By Nigel Davis
LONDON (ICIS)--European petrochemical industry players were upbeat at the 51st European Petrochemical Association (EPCA) meeting in Berlin last week.
Producers are broadly optimistic given the economic backdrop. For the core of the industry, the decline in the cost of naphtha and the ready availability of LPGs (liquefied petroleum gases) and ethane underscore a degree of competitiveness that has not been apparent for years.
Petrochemical producers in Europe have continually to work hard at getting it right whether at the cracker or the derivatives plant, in the supply chain or in relation to customers demanding increasingly sophisticated products and services.
They operate in a high energy cost and a strict regulatory environment but have developed a degree of sophistication designed to help them surmount the challenges.
Indeed, the flight of capital that has been threatened for so long has not materialised. An equilibrium seems to have been reached and, in the current and forecast operating environment, is partly swinging the other way.
Petrochemical companies want to invest in Europe again to help them make the most of the region’s large and sophisticated downstream markets. Plans have been prepared for recently announced olefins and derivatives investments. More might be expected.
The lower crude oil price has changed the operating environment and also helped stimulate economic growth.
Of concern has to be the tapering of quantitative easing planned by the European Central Bank (ECB) and the potential fallout from Brexit.
In Berlin, however, most of those concerns had been brushed to one side. Conference participants were happy to concentrate on the positives and where more cash might be generated in future rather than whatever clouds there might be on the horizon.
Reporting from the event, and from the business sidelines, highlighted the ways in which producers, consumers, traders and the supply chain in Europe are reacting to regional and global events.
Cracker margins have been strong this year helped by the fact that cracker output is up while nameplate capacities have been reduced.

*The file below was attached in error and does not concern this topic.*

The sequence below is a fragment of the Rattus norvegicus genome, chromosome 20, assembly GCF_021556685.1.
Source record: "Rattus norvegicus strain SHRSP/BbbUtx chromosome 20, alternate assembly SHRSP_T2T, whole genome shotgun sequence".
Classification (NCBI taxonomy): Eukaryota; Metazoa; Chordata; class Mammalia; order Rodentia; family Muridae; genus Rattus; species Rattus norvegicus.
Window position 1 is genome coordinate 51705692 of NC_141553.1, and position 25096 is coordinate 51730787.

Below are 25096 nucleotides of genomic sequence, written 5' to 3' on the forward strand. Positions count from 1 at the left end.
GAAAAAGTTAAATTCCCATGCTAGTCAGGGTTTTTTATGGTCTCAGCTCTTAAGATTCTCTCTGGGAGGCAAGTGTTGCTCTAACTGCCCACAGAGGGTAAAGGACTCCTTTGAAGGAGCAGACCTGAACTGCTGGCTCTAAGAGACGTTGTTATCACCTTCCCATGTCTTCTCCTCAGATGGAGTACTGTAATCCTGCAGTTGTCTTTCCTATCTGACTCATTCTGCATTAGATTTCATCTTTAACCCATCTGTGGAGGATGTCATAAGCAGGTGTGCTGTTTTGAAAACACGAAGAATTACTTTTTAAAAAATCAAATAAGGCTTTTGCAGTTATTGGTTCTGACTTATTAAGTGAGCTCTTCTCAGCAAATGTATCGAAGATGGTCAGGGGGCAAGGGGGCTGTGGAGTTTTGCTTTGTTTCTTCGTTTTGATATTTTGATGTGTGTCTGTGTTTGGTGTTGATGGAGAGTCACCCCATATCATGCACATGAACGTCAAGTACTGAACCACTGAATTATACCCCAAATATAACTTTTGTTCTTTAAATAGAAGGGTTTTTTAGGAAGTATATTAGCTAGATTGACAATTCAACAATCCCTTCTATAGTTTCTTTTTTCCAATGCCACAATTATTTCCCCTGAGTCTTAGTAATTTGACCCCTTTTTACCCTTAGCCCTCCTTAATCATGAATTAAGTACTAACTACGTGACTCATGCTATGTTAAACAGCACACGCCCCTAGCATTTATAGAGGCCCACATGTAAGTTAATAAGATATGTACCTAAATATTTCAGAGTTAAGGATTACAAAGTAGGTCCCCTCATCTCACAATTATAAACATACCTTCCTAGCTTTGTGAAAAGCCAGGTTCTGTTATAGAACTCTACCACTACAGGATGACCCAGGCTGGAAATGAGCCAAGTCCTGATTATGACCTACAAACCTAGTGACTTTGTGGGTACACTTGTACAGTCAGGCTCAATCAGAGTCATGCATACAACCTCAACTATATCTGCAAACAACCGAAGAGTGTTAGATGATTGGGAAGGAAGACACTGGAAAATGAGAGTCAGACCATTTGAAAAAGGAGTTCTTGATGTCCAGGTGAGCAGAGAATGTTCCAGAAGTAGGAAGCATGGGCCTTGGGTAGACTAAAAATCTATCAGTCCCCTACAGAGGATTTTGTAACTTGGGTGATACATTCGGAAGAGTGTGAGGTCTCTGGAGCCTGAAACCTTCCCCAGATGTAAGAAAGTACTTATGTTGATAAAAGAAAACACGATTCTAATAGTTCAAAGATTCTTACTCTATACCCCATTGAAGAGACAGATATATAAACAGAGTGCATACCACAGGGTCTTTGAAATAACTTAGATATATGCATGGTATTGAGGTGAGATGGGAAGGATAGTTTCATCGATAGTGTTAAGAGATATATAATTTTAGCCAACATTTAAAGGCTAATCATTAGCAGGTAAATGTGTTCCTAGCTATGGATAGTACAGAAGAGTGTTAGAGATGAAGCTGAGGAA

Balanced supply and demand in olefins and aromatics has helped buoy prices in the benign oil price environment.
The point that the economics of naphtha cracking have changed completely was made by industry executives and commentators alike. Look back to July 2014 and the naphtha price in Europe was $950/tonne. As the 51st EPCA started, the naphtha price was around $530/tonne.
That cost differential, coupled with the way in which cracker operators have been so adept at holding on to product prices and subsequently to passing on feedstock price fluctuations directly down the chain, have characterised the past few years.
This ICIS podcast picks up on the fact that cracker operators in Europe were expecting 2017 to be a year of two halves – first half good, second half not as good – but that the global tightening of supply and demand and the price pressure caused by Hurricane Harvey – have shifted the outlook.
Producers in Berlin were very optimistic and happy. In aromatics, Hurricane Harvey had provided greater opportunity for exports. Recent M&A activity had demonstrated the robustness of the nylon chains in Europe.
It cannot be forgotten, however, that the petrochemical markets are global so the new polymer production capacities coming on-stream in the US and India are expected to influence the global, and hence the European, picture, although not always in the ways some industry onlookers expect.
China’s influence as a producer and consumer of petrochemicals and plastics is clearly felt.
On the horizon now for Europe’s petrochemical players are the end of the Golden Week holidays and the subsequent impact on China markets and the moves by the Chinese authorities to force plant shutdowns to help reduce environmental pollution.
The Golden Week holidays have created a hiatus and clouded the outlook somewhat, but industry players will be watching developments in Catalonia, where there have been calls for a referendum, with keen interest. In the polyvinyl chloride (PVC) market there is concern about the on-going impact of conflict in Syria and Iraq on demand in Turkey.
Petrochemical producers, traders, logistics providers and consumers have an array of new digital technologies at their disposal and the business sessions of the EPCA conference were devoted to discussing the uptake and application of digitalisation in the sector.
Certain technologies have the potential to disrupt businesses and supply chains, opening up opportunities for current and new participants.
Digitalisation is making relatively slow progress in petrochemicals but executives were clear that their company’s would need more new talent in future to grasp Industry 4.0 opportunities.